ATHENS, Greece – Inside the gates of Athens’ main university, bonfires rage and masked gangs stockpile petrol bombs, broken paving stones and marble hacked from the neoclassical buildings. It’s their arsenal for more possible clashes with weary police.
But a week into Greece’s worst civil unrest in decades – sparked by the police shooting of a teenage boy and then fed by anger at the country’s economic unraveling – the rioters’ best weapon is arguably the law.
They have used a decades-old code that bars police from university campuses. The grounds of the Athens Polytechnic have become a combination of sanctuary and makeshift armory for the bands of young men and women who have left parts of the capital ransacked and smoldering.
The self-proclaimed anarchists and revolutionaries based at the Polytechnic have become outnumbered on the streets by more typical demonstrators – such as labor unions and opposition parties – who have called for Greece’s increasingly unpopular conservative government to resign.
Yet it’s the rage and destruction of the masked youths that have become the symbols of the showdown.
Nearly every night in the past week, the streets around the Polytechnic become an urban battleground. Riot police emerge through clouds of tear gas and the smoke of flaming barricades.
Black-clad youths – their faces covered by masks, scarves and motorbike helmets – hurl petrol bombs over the hulks of torched cars.
“Stones! We need more stones!” someone bellowed in the dark. One young man, his face hidden behind a bandanna and a hood, began smashing pieces of concrete from one of the university’s buildings, lit only by the orange glow of bonfires.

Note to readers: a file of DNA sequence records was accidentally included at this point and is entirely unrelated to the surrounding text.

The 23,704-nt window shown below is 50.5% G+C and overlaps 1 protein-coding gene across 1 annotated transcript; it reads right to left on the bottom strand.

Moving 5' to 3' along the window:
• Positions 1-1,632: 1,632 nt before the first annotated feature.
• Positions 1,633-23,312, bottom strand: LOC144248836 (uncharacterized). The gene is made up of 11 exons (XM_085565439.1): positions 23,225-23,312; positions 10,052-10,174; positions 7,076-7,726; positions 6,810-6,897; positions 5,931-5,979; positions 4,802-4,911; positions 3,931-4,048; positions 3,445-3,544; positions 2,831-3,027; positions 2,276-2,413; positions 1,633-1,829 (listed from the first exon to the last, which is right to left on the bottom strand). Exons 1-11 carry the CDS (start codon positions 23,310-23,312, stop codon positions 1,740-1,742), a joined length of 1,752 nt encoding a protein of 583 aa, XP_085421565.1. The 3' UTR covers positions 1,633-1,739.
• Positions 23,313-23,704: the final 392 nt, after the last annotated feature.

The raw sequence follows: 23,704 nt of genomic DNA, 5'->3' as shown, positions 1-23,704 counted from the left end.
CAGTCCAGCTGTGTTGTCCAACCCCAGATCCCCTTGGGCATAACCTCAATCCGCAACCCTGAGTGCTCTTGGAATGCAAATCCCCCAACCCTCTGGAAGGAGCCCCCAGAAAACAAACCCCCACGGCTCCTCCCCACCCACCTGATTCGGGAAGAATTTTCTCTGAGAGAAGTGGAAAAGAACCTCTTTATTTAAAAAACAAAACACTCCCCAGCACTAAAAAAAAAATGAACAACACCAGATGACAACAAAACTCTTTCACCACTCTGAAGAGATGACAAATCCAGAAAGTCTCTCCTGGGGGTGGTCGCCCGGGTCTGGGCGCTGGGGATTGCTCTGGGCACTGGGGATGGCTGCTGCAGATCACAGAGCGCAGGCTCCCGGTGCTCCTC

The demands now are mostly cries against the country’s increasingly unpopular conservative government and the economic hardships faced by many Greeks – particularly young people – as the economy stalls after years of moderate growth.
The police know that weapons and rocks are stockpiled in the Polytechnic grounds. But they dare not enter.
The image of a tank crashing the Polytechnic’s gates on Nov. 17, 1973, to quell a student uprising against the military dictatorship is known to every Greek. The events have gained near mythical status, and Nov. 17 is a public holiday to mark the deaths of the protesters and the beginning of the end for the junta that ruled from 1967 to 1974.
The university amnesty law – drafted after the restoration of democracy – is a near airtight ban against police entering university or school campuses across the country. Its stated goal was to safeguard “academic freedom” and other ideals of openness.
But for years it also has given radicals a safe haven in which to regroup, rearm and launch hit-and-run attacks during protests.
Although the law does allow authorities to enter the campus if a felony is committed, only on rare occasions has the asylum been lifted.
Greeks have a deep well of tolerance for those who rebel against authority and generally accept the occasional low-level violence that can break out during demonstrations, such as smashing store windows or torching the occasional car. But the destructive fury unleashed by the fatal police shooting of 15-year-old Alexandros Grigoropoulos on Dec. 6 has deeply shocked many Greeks.
On Monday, about 2,000 youths confronted riot police outside Athens’ main police headquarters.
Students also gathered outside Athens’ main court complex, where four people arrested during last week’s riots were ordered to remain in custody. The policeman accused of killing the teenager, meanwhile, has been charged with murder and is being held pending trial.
Socialist opposition leader George Papandreou renewed calls Monday for early elections.
“The government cannot deal with this crisis,” he said. “It cannot protect people – their rights or property – and it cannot identify with the anxiety felt by the younger generation.”